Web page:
pertaining to the peritoneum. fluid cultures, presumably pre·sum·a·ble
That can be presumed or taken for granted; reasonable as a supposition: presumable causes of the disaster. because the burden of organisms is low. Also, most episodes of CNNA are diagnosed by insensitive culture methods for which there are insufficient numbers of bacteria to reach the threshold of detectability. Inoculation into blood culture bottles can lead to detection of a single organism in the cultured aliquot aliquot (al-ee-kwoh) adj. a definite fractional share, usually applied when dividing and distributing a dead person's estate or trust assets. (See: share) of fluid. (12)
The route of infection for spontaneous bacterial peritonitis (SBP) is presumed to be hematogenous hematogenous /he·ma·tog·e·nous/ (he?mah-toj´e-nus)
1. produced by or derived from the blood.
2. disseminated through the blood stream.
1. , lymphatogenous, or transmural transmural /trans·mu·ral/ (trans-mu´ral) through the wall of an organ; extending through or affecting the entire thickness of the wall of an organ or cavity.
adj. migration. It is postulated that the hematogenous route is most likely in cirrhotic patients. The hepatic reticuloendothelial system is known to be a major site for removal of bacteria from blood, and animal studies have suggested that destruction of blood-borne bacteria by this system is impaired in experimental cirrhosis and alcoholic liver disease alcoholic liver disease Hepatology A general term for any of a number of clinical conditions caused by chronic excess of alcohol consumption, including alcoholic cirrhosis and alcoholic fatty liver. See Alcoholic hepatitis, Cirrhosis. . The decrease in phagocytic phag·o·cyt·ic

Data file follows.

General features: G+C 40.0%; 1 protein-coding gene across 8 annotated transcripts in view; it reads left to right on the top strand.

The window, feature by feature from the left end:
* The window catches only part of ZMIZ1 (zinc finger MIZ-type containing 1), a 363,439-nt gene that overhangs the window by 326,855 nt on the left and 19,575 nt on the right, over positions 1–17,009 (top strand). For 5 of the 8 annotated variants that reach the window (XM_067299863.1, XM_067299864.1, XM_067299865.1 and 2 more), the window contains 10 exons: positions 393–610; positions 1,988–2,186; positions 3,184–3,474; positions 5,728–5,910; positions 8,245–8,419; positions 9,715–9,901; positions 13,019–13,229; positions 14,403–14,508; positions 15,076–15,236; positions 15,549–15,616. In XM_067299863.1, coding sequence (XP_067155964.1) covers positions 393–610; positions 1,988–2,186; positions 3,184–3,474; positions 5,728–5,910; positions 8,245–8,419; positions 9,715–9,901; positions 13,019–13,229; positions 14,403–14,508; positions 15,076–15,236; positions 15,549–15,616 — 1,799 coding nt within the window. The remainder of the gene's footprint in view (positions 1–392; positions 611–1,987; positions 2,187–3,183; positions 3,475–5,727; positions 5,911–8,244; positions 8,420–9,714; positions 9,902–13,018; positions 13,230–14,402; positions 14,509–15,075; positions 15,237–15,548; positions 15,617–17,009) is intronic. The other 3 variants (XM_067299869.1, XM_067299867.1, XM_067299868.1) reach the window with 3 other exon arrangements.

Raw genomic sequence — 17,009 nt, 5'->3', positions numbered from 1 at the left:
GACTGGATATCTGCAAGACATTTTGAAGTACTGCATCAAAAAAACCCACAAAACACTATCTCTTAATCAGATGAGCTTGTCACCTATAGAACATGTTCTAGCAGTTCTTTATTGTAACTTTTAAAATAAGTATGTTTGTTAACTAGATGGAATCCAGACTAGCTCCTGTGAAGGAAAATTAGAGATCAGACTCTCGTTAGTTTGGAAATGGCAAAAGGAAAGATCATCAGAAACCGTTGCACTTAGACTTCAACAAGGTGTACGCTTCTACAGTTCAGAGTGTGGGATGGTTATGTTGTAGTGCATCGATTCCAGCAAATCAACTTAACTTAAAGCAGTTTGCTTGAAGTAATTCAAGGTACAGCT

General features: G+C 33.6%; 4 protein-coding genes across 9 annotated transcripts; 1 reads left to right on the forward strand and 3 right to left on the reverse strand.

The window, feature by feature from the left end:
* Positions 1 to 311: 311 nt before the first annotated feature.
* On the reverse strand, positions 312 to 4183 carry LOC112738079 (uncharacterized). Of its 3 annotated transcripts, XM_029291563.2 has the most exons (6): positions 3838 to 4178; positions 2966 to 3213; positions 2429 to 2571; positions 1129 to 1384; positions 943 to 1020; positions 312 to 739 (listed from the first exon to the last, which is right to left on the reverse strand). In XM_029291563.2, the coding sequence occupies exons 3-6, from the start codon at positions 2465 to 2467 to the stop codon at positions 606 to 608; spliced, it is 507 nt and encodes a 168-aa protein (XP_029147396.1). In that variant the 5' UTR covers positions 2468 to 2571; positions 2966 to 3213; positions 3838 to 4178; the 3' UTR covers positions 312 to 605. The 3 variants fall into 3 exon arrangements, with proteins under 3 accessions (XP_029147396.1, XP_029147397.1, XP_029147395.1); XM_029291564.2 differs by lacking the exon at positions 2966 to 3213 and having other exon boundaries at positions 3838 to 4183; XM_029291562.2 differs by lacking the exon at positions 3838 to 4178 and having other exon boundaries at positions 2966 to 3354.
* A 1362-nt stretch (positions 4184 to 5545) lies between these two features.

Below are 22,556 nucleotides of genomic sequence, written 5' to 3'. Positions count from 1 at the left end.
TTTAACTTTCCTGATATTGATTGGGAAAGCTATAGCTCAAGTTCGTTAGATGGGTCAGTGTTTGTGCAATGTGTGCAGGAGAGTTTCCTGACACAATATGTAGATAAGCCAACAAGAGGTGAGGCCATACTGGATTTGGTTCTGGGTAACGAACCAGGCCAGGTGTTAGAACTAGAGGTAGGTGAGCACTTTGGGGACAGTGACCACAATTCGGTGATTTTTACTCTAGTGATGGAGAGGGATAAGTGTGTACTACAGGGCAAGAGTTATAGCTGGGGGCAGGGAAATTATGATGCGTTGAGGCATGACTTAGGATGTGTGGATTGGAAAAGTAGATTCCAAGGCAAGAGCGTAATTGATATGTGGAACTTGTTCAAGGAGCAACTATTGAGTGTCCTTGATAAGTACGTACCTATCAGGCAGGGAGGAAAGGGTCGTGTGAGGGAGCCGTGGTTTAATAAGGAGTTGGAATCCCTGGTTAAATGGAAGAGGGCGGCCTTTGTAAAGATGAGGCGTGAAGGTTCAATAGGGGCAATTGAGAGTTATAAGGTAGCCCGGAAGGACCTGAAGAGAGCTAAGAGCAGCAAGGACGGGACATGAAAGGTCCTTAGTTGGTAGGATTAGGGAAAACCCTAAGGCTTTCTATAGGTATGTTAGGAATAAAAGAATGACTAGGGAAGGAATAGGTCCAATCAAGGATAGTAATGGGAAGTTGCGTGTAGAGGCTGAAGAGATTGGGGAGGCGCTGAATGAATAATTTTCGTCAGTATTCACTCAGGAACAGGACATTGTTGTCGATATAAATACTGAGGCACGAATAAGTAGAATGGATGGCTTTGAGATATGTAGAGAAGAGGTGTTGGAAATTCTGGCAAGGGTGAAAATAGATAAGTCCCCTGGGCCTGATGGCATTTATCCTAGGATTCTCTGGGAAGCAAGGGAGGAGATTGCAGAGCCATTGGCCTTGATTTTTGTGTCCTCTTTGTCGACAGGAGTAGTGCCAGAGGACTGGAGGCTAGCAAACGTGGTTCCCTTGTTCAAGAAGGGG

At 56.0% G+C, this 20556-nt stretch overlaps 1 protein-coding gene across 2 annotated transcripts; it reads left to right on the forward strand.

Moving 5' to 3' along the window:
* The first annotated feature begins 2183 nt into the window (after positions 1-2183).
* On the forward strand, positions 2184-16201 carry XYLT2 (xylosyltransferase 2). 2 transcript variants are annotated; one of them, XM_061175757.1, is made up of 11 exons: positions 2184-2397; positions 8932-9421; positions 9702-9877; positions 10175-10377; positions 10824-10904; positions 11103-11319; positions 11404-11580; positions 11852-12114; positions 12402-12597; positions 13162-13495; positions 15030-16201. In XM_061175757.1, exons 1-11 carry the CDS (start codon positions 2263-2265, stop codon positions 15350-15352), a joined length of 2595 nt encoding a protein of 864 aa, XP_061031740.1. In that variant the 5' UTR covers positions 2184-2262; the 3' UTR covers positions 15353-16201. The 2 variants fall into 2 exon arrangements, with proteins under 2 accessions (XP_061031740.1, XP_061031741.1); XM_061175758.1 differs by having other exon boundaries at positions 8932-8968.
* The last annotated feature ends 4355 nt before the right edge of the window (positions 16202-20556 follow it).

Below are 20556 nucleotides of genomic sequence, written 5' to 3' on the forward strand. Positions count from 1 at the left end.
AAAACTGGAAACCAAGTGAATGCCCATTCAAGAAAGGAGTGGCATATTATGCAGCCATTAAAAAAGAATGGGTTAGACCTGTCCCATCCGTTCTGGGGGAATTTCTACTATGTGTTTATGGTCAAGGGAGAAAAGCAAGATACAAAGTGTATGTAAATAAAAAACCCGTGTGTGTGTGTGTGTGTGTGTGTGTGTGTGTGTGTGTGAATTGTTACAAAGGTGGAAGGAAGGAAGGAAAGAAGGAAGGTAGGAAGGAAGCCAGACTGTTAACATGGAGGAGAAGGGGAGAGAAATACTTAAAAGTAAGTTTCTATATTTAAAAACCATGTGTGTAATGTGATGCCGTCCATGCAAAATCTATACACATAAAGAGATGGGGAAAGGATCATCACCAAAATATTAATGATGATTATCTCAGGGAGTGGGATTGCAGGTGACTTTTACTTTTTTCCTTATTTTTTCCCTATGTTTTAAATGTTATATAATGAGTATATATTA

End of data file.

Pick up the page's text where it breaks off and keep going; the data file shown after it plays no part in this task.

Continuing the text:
1. Of or relating to phagocytes.
2. Of, relating to, or characterized by phagocytosis.
emanating from or pertaining to phagocytes. activity seen with alcohol abuse and cirrhosis is due to inadequate intracellular killing of monocytes monocytes,
n.pl the largest of the white blood cells. They have one nucleus and a large amount of grayish-blue cytoplasm. Develop into macrophages and both consume foreign material and alert T cells to its presence. and neutrophils and impaired opsonisation Noun 1. opsonisation - process whereby opsonins make an invading microorganism more susceptible to phagocytosis
bodily function, bodily process, body process, activity - an organic process that takes place in the body; "respiratory activity" . (1)
The most frequently recovered pathogen in SBP is Escherichia coli (37%), followed by Klebsiella pneumoniae (17%) and other streptococci Streptococcus (plural, streptococci)
A genus of spherical-shaped anaerobic bacteria occurring in pairs or chains. Sydenham's chorea is considered a complication of a streptococcal throat infection. including enterococci enterococci
bacteria in the genus Enterococcus. .
P multocida is an aerobic, facultatively anaerobic anaerobic /an·aer·o·bic/ (an?ah-ro´bik)
1. lacking molecular oxygen.
2. growing, living, or occurring in the absence of molecular oxygen; pertaining to an anaerobe. , Gramnegative coccobacillus coccobacillus /coc·co·ba·cil·lus/ (kok?o-bah-sil´us) pl. coccobacil´li an oval bacterial cell intermediate between the coccus and bacillus forms.coccobac´illary
n. that inhabits the oral cavity and the gastrointestinal tract of 70 to 90% of cats and 50 to 66% of dogs. (13)
It is most commonly a pathogen in acute skin, soft tissue, bone, and joint infections after an animal bite or a scratch or from licking of open wounds by these animals. The infections are also known to develop in patients exposed to animals but without a history of bites or scratches. (1) Respiratory tract and intra-abdominal infections have been associated with possible inhalation of the organism. (14) P multocida wound infection, septic arthritis, pneumonia, or meningitis can cause bacteremia bacteremia: see septicemia.
Presence of bacteria in the blood. Short-term bacteremia follows dental or surgical procedures, especially if local infection or very high-risk surgery releases bacteria from isolated sites. , with or without metastatic lesions. (6) Nasopharyngeal nasopharyngeal
pertaining to the nasal and pharyngeal cavities.
see nasopharyngeal meatus.